“Feast of Love': Where's the beef?

Robert Benton's “Feast of Love” invites us to a communion of various and assorted intimacies. The attendees are starved for affection, but due to an undefined but common ailment, find themselves incapable of taking nourishment.

The venerable Benton, who long ago earned the right to be referred to as such, experienced early success, scripting the classic “Bonnie and Clyde”.

The depression era adventure recalls the exploits of the Barrow gang, bank robbers, but most significantly a populist traveling act of vile and open contempt for the status quo.

The movie’s violent ending, still misunderstood and for which it is remembered, was not gratuitous. The slow motion machine-gunning of the ambushed couple, symbolized the deep loathing for the outlaws held by the powers that be.

They suffered this end not for breaking the law, but for mocking it.

Released in 1967, well heeled critics and studio heads initially missed its resonance with the younger movie going population, grown cynical and weary of government.

The movie opened and closed and reopened in the blink of the same eyes which grew wide at the successful box office and ten Oscar nominations.

Benton’s writing often displays if not in subject, through tone, an uncanny grasp of prevailing sentiments. His trademark insight and rich characters, rare in wide release offerings, lies at the heart of “Feast of Love.”

A coffee shop in Portland, Oregon serves as home base for the folks we meet in this story of contemporary American life told so simply it's easy to miss.

These good and subdued folks of the Northwest take life's inevitable insults stoically, with the grace of a Greek philosopher.

This does not contradict that just below the surface, brewing like the java that keeps the conversations alive in this non-Starbucks establishment, lay anxieties, absent a vent.

Holding court among the lattes and plain drips, the resident and type-cast wise man, Morgan Freeman as college professor Harry Stevenson freely gives consultations. Just having who has recently lost his only son, the academic has taken a sabbatical.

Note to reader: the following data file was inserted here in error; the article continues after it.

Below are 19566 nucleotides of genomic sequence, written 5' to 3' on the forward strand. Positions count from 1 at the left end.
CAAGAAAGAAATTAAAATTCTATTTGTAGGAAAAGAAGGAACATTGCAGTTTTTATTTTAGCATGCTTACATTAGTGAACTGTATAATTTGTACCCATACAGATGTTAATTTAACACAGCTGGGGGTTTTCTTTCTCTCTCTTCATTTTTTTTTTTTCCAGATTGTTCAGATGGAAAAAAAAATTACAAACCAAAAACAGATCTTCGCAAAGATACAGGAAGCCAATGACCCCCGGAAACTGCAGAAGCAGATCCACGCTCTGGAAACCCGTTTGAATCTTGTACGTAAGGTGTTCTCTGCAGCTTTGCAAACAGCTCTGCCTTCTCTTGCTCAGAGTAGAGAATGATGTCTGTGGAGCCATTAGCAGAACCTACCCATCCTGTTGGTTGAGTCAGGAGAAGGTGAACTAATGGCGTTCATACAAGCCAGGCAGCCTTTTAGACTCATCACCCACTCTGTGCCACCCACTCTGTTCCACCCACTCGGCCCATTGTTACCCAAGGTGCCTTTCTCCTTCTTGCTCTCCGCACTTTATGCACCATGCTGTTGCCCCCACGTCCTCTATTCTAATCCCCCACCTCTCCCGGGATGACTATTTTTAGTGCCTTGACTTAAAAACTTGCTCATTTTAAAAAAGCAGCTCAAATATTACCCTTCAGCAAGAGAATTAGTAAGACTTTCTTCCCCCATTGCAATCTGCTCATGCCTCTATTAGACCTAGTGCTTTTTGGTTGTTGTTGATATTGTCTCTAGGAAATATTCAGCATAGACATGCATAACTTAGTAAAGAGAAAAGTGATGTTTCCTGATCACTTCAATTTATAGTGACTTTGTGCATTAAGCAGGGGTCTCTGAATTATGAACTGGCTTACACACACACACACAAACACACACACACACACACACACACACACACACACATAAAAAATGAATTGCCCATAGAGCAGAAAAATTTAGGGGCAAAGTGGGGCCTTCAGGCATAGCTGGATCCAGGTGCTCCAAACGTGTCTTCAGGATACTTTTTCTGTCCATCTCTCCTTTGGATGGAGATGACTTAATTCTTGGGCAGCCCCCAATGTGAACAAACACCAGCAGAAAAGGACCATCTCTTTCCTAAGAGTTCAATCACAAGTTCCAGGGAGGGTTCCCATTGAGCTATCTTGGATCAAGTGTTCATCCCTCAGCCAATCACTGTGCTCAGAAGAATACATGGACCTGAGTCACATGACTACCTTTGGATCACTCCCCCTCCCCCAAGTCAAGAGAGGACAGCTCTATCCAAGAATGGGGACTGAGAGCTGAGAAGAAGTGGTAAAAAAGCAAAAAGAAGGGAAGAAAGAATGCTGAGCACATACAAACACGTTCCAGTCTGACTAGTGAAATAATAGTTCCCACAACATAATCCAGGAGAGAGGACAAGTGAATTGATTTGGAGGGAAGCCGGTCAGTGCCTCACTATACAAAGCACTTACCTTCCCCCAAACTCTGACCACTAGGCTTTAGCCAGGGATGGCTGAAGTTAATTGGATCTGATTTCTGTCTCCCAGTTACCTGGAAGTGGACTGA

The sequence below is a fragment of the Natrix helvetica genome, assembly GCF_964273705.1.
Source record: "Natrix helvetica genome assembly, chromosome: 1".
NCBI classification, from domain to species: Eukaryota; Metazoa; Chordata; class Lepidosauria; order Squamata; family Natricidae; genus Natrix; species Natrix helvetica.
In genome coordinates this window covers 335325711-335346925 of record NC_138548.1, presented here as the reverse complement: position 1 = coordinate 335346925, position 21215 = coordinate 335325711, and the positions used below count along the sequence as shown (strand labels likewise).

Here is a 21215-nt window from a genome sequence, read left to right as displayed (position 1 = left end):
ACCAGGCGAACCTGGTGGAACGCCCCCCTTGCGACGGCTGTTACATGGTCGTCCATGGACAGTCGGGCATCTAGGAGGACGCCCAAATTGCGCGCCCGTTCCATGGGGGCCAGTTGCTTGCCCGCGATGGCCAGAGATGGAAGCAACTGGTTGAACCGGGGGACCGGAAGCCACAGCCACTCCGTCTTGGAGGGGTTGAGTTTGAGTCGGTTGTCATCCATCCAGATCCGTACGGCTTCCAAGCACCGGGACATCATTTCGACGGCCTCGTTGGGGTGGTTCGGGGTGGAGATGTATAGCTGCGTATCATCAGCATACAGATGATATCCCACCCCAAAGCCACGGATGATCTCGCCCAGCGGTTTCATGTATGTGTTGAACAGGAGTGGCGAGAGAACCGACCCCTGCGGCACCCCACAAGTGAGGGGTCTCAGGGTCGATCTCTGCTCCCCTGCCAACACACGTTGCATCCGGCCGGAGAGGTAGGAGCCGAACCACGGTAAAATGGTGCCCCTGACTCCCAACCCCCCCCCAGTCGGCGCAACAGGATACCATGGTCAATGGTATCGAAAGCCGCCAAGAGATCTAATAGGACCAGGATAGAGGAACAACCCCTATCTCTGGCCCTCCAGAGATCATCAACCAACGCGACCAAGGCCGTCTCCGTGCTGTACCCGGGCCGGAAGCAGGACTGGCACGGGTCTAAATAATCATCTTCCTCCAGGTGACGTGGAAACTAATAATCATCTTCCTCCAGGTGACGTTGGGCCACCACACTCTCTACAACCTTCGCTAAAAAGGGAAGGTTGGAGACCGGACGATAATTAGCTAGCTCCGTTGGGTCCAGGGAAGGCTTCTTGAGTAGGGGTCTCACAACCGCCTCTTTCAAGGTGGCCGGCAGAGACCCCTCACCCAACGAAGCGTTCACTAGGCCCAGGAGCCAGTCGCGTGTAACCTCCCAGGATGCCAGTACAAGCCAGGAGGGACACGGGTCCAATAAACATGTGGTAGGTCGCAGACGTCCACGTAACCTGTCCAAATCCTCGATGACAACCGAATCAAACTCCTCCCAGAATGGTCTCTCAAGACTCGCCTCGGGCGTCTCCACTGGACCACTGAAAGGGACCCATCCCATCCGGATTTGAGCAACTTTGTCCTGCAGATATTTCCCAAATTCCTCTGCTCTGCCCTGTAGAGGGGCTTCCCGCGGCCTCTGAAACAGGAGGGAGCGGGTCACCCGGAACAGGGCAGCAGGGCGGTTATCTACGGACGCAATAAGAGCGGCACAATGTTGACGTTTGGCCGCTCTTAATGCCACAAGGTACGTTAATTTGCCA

Professor Stevenson has insight into everyone but himself.

At home, managing her grief when not attending to his, Jane Alexander as his wife, Esther, shows unconditional caring and patience.

Alexander, radiant and beautiful at 67 in this role of quiet tolerance, is easily as breathtaking as peers 40 years her junior.

Stevenson’s protégé and comrade in this practice of quiet, rational reflection is the shop’s owner, Bradley Thomas (Greg Kinnear).

Brad loves his wife with whom he apparently shares a congenial low-key relationship–perhaps a bit too low-key.

In display of that deceptive local manner, she explodes, leaves, and moves in with a woman she recently met.

Bradley, through this breakup, and then another, appears more bewildered by what to a normal person would be significantly crippling, if not totally devastating.

Included in this “Feast” is the prior relationship of Bradley’s first post-marital girlfriend, Diana (Radha Mitchell)—an ongoing affair with a married man who refused to leave his wife. Bradley and Diana, both on the rebound, traveling at the speed of rejection on trajectories of insecurity and loneliness, lock to each other like molecules seeking any reasonable attachment.

Rounding out the cavalcade of couplings are two twenty-somethings, employees (baristas if you live in the Northwest) who work at the shop. Trying to crawl out of the deep hole life has dug for them, they nonetheless contribute to the community. Unfortunately nobody notices.

Like some other Benton tales, “Feast” imparts its message through several characters at the expense of a centralized sympathetic protagonist hook.

The work leverages a bit of sentimentality, but certainly does not swim in it.

Speaking softy, with dignity, it doesn't cater to anybody and speaks to everyone. The pithy content is there, without the requisite dynamics to carry it to today’s audiences.

The bottom line is while this is a nice piece of work; it may not last long enough in theaters for many people to see it.

Grade: B-

Bay Area NewsLocal

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